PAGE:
Did he face any challenges over race, or enter theater because it seemed more open to Black actors? “The emphasis for me, focusing on my career, was entirely about the craft and the respect that I had for actors who came from the theater. It had nothing whatsoever to do with race in any shape or form. It was simply about me wanting to learn how to do this thing. That was it. And influenced by actors like Dustin Hoffman, Marlon Brando, Al Pacino — these were all actors who had come from the stage.
“That was just the way I understood it to be. And I had so little experience coming out of college that I just needed to figure out what the hell I was doing. And so I spent essentially seven years working in the theater, with a couple of film roles here and there, but it was seven years in the theater before I wound up on Broadway in ‘Angels in America.’”
As an actor, Wright savors language. That love is palpable in his turn as writer Roebuck Wright in “The French Dispatch,” set for an Oct. 22 release through Searchlight.
“Wes said that he had written this piece with me in mind. And when he sent me the script, I was just immediately taken by the language and the poetry and the tone.”
Wright appreciated the gesture but “was also moved by this man [Roebuck Wright] that was on the page, just kind of an odd man who was searching for a type of freedom on his own terms.”
Wright notes his love of jazz greats such as Miles Davis and John Coltrane, and “there was just something so rich and warm about the character and a language; the language was the music that I love. And I appreciate syntax and a well-placed punctuation mark! And Wes is very specific in his language.”
Indeed, Wright’s deep dulcet tones wrap around Anderson’s words in a way that audiences can almost taste.
“And it’s also rare that the film is both visually oriented and also centers on language. And I think Wes’ films do that in a way that I’m quite drawn to.” Wright is shooting another Anderson film — yet to be titled — set for 2022.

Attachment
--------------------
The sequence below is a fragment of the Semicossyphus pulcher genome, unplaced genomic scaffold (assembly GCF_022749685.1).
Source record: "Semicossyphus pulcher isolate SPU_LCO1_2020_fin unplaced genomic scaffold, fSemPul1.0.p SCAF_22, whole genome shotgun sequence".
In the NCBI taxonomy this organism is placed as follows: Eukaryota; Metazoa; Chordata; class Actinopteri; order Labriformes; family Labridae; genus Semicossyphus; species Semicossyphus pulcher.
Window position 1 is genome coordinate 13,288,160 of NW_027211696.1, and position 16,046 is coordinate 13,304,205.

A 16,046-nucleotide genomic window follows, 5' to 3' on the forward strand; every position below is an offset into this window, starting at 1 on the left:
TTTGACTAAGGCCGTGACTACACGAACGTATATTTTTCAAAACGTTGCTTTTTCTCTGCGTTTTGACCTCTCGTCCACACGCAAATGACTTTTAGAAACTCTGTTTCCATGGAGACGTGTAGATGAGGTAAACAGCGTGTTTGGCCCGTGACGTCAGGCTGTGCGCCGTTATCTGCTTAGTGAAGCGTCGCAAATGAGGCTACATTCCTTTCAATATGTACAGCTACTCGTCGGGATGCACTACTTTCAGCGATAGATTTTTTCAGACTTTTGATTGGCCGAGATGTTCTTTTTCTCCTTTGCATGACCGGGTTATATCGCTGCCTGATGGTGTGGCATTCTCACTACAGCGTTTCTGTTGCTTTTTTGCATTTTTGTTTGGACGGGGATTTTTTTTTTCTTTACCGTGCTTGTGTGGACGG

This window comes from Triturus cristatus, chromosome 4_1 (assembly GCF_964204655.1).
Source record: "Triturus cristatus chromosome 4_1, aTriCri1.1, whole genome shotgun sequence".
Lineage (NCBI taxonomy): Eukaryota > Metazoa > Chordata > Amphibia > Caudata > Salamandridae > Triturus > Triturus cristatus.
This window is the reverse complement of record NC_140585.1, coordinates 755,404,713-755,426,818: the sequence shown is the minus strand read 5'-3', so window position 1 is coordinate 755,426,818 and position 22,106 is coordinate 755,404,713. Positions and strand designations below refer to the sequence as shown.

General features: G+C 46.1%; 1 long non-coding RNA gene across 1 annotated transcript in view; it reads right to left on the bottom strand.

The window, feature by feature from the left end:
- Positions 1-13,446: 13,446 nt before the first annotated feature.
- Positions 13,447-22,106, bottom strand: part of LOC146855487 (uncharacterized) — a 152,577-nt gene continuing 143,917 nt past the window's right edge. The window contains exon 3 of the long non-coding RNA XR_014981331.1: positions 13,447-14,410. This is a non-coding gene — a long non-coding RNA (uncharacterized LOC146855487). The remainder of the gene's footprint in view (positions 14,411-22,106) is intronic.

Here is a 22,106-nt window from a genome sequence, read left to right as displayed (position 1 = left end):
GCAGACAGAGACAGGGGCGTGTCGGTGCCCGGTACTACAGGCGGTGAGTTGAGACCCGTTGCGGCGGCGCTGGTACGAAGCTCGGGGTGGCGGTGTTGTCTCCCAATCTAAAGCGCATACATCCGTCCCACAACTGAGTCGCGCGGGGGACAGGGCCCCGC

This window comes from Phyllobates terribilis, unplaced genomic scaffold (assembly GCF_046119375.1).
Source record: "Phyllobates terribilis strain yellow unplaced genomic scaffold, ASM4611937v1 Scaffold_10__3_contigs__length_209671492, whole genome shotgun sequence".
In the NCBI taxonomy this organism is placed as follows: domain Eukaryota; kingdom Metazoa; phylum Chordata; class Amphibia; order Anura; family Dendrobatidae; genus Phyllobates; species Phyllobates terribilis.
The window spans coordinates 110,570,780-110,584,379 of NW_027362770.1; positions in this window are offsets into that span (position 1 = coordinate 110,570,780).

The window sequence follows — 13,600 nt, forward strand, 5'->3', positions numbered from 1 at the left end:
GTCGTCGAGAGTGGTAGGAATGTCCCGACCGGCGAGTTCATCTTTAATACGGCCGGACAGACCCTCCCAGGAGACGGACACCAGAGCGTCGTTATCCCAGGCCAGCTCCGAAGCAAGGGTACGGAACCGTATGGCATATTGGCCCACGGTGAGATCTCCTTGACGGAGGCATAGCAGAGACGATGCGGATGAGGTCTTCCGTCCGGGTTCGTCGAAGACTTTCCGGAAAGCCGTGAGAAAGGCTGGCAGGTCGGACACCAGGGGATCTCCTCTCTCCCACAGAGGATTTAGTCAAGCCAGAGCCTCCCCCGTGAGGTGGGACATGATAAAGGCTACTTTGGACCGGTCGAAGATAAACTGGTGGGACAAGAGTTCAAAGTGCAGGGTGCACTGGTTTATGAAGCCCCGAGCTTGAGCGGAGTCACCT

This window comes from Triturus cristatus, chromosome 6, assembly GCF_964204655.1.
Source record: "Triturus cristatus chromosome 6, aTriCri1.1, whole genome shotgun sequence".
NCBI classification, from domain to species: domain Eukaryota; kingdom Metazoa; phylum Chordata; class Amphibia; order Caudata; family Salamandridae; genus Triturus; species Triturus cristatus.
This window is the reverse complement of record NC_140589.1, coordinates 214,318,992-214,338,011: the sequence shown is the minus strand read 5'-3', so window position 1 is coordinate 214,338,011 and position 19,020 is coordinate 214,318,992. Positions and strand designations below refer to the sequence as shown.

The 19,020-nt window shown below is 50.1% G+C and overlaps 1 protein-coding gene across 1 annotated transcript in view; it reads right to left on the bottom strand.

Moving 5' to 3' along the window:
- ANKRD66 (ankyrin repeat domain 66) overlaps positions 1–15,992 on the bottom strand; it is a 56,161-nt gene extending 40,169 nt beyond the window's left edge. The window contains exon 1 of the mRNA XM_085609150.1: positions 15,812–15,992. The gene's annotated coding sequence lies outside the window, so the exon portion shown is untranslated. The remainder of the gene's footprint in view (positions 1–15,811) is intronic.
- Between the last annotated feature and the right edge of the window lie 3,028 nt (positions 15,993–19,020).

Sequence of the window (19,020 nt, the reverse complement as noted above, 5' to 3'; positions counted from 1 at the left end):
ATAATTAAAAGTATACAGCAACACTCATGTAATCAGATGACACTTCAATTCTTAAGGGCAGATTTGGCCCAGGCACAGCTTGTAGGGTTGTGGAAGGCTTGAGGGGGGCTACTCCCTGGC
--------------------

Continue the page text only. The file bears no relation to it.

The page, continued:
He goes easily from blockbuster properties including the James Bond franchise — the latest, “No Time to Die,” in which he reprised his role as Felix, is in theaters — to “The Batman,” due in March, in which he’s the first Black actor to play Commissioner Jim Gordon. And fans of HBO’s “Westworld” can’t wait for the next season.
“I am a fan of a good script. … I’m drawn to a script that’s compelling. ‘The Batman’ script, I think is a really dynamic and new take on the franchise.”
That shoot dragged out over a year and a half because the global COVID pandemic caused many stops and starts. Yet Wright points out that it’s always great to work with collaborators — from the director to the DP, hair, makeup, costume and production design — who are at the top of their game. “Whether it’s Jonathan Nolan or Lisa Joy or Matt Reeves, they’re all storytellers who are really passionate about what they’re doing. And so they ask a lot of everyone around them and they raised the game … and the creative stakes. So those are the types of environments that you want to be in.”
As for who he’d like to work with in the future, the in-demand actor laughs. “If I’m honest with you, my plate is pretty full and I’m actually looking forward to taking a bit of a break perhaps next year at some point. I’ve been working pretty steadily and I’m fortunate to be able to say that … but I’ve also got some wonderful people at home that I’d like to spend a bit more time with as well.”